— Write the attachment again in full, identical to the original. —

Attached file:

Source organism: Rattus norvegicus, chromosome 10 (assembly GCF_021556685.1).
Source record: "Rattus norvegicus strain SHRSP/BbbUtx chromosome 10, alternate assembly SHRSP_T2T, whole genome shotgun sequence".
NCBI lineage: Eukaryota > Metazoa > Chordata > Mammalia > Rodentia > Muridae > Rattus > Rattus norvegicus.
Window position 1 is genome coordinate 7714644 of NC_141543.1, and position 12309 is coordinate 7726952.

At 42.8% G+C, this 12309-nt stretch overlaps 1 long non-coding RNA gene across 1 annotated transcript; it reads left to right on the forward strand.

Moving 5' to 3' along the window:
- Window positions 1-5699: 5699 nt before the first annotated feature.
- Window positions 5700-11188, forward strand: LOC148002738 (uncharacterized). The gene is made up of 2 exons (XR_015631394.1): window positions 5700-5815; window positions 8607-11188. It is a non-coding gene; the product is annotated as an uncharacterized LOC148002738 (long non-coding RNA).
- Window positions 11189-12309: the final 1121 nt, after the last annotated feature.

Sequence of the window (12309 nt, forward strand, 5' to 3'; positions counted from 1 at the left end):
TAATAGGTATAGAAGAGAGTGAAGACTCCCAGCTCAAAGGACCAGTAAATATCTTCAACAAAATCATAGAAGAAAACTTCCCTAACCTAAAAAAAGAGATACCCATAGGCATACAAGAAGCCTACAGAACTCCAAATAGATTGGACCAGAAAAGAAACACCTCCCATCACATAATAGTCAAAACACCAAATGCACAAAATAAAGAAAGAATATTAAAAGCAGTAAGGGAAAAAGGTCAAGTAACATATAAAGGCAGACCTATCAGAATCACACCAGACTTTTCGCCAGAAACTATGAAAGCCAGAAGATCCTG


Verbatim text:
Source organism: Rattus norvegicus, chromosome 10 (assembly GCF_021556685.1).
Source record: "Rattus norvegicus strain SHRSP/BbbUtx chromosome 10, alternate assembly SHRSP_T2T, whole genome shotgun sequence".
NCBI lineage: Eukaryota > Metazoa > Chordata > Mammalia > Rodentia > Muridae > Rattus > Rattus norvegicus.
Window position 1 is genome coordinate 7714644 of NC_141543.1, and position 12309 is coordinate 7726952.

At 42.8% G+C, this 12309-nt stretch overlaps 1 long non-coding RNA gene across 1 annotated transcript; it reads left to right on the forward strand.

Moving 5' to 3' along the window:
- Window positions 1-5699: 5699 nt before the first annotated feature.
- Window positions 5700-11188, forward strand: LOC148002738 (uncharacterized). The gene is made up of 2 exons (XR_015631394.1): window positions 5700-5815; window positions 8607-11188. It is a non-coding gene; the product is annotated as an uncharacterized LOC148002738 (long non-coding RNA).
- Window positions 11189-12309: the final 1121 nt, after the last annotated feature.

Sequence of the window (12309 nt, forward strand, 5' to 3'; positions counted from 1 at the left end):
TAATAGGTATAGAAGAGAGTGAAGACTCCCAGCTCAAAGGACCAGTAAATATCTTCAACAAAATCATAGAAGAAAACTTCCCTAACCTAAAAAAAGAGATACCCATAGGCATACAAGAAGCCTACAGAACTCCAAATAGATTGGACCAGAAAAGAAACACCTCCCATCACATAATAGTCAAAACACCAAATGCACAAAATAAAGAAAGAATATTAAAAGCAGTAAGGGAAAAAGGTCAAGTAACATATAAAGGCAGACCTATCAGAATCACACCAGACTTTTCGCCAGAAACTATGAAAGCCAGAAGATCCTG